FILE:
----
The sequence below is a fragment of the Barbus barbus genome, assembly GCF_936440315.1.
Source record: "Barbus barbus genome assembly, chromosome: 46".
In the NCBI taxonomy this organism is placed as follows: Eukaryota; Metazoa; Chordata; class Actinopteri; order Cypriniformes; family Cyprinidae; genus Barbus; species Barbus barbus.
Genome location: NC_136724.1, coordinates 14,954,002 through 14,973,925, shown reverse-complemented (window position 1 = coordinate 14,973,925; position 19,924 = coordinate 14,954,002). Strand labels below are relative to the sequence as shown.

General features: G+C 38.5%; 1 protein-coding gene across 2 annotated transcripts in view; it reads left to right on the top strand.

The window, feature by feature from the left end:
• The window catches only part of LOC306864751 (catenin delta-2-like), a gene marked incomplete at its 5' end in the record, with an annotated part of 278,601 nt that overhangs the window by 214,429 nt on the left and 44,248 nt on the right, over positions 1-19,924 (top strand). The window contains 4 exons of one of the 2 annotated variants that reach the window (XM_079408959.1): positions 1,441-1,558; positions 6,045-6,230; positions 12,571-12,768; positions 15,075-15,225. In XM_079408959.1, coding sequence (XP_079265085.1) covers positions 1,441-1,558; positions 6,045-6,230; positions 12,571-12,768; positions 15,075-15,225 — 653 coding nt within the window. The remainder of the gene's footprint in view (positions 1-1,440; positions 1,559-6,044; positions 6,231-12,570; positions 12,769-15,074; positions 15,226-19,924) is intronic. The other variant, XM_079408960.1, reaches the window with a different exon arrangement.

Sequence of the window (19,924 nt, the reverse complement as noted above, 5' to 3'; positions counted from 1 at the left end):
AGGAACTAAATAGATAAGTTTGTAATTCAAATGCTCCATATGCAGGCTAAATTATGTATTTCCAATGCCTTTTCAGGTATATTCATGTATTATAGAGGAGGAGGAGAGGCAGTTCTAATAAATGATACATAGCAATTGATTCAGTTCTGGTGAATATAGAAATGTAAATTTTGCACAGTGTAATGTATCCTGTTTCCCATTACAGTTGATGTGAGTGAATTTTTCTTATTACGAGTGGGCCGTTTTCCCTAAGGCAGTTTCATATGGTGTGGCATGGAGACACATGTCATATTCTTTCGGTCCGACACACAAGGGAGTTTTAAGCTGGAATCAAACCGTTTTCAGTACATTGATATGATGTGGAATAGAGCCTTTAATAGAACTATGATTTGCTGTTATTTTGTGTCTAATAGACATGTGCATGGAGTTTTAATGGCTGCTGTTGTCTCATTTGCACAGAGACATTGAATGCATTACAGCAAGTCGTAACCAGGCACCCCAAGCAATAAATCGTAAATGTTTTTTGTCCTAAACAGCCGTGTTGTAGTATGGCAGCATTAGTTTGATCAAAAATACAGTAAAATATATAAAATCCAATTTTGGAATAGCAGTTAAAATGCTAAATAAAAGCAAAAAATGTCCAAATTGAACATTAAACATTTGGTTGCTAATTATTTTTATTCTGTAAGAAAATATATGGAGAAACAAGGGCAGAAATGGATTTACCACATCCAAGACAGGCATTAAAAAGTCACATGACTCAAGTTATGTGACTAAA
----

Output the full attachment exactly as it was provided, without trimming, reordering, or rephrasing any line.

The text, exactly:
The sequence below is a fragment of the Barbus barbus genome, assembly GCF_936440315.1.
Source record: "Barbus barbus genome assembly, chromosome: 46".
In the NCBI taxonomy this organism is placed as follows: Eukaryota; Metazoa; Chordata; class Actinopteri; order Cypriniformes; family Cyprinidae; genus Barbus; species Barbus barbus.
Genome location: NC_136724.1, coordinates 14,954,002 through 14,973,925, shown reverse-complemented (window position 1 = coordinate 14,973,925; position 19,924 = coordinate 14,954,002). Strand labels below are relative to the sequence as shown.

General features: G+C 38.5%; 1 protein-coding gene across 2 annotated transcripts in view; it reads left to right on the top strand.

The window, feature by feature from the left end:
• The window catches only part of LOC306864751 (catenin delta-2-like), a gene marked incomplete at its 5' end in the record, with an annotated part of 278,601 nt that overhangs the window by 214,429 nt on the left and 44,248 nt on the right, over positions 1-19,924 (top strand). The window contains 4 exons of one of the 2 annotated variants that reach the window (XM_079408959.1): positions 1,441-1,558; positions 6,045-6,230; positions 12,571-12,768; positions 15,075-15,225. In XM_079408959.1, coding sequence (XP_079265085.1) covers positions 1,441-1,558; positions 6,045-6,230; positions 12,571-12,768; positions 15,075-15,225 — 653 coding nt within the window. The remainder of the gene's footprint in view (positions 1-1,440; positions 1,559-6,044; positions 6,231-12,570; positions 12,769-15,074; positions 15,226-19,924) is intronic. The other variant, XM_079408960.1, reaches the window with a different exon arrangement.

Sequence of the window (19,924 nt, the reverse complement as noted above, 5' to 3'; positions counted from 1 at the left end):
AGGAACTAAATAGATAAGTTTGTAATTCAAATGCTCCATATGCAGGCTAAATTATGTATTTCCAATGCCTTTTCAGGTATATTCATGTATTATAGAGGAGGAGGAGAGGCAGTTCTAATAAATGATACATAGCAATTGATTCAGTTCTGGTGAATATAGAAATGTAAATTTTGCACAGTGTAATGTATCCTGTTTCCCATTACAGTTGATGTGAGTGAATTTTTCTTATTACGAGTGGGCCGTTTTCCCTAAGGCAGTTTCATATGGTGTGGCATGGAGACACATGTCATATTCTTTCGGTCCGACACACAAGGGAGTTTTAAGCTGGAATCAAACCGTTTTCAGTACATTGATATGATGTGGAATAGAGCCTTTAATAGAACTATGATTTGCTGTTATTTTGTGTCTAATAGACATGTGCATGGAGTTTTAATGGCTGCTGTTGTCTCATTTGCACAGAGACATTGAATGCATTACAGCAAGTCGTAACCAGGCACCCCAAGCAATAAATCGTAAATGTTTTTTGTCCTAAACAGCCGTGTTGTAGTATGGCAGCATTAGTTTGATCAAAAATACAGTAAAATATATAAAATCCAATTTTGGAATAGCAGTTAAAATGCTAAATAAAAGCAAAAAATGTCCAAATTGAACATTAAACATTTGGTTGCTAATTATTTTTATTCTGTAAGAAAATATATGGAGAAACAAGGGCAGAAATGGATTTACCACATCCAAGACAGGCATTAAAAAGTCACATGACTCAAGTTATGTGACTAAA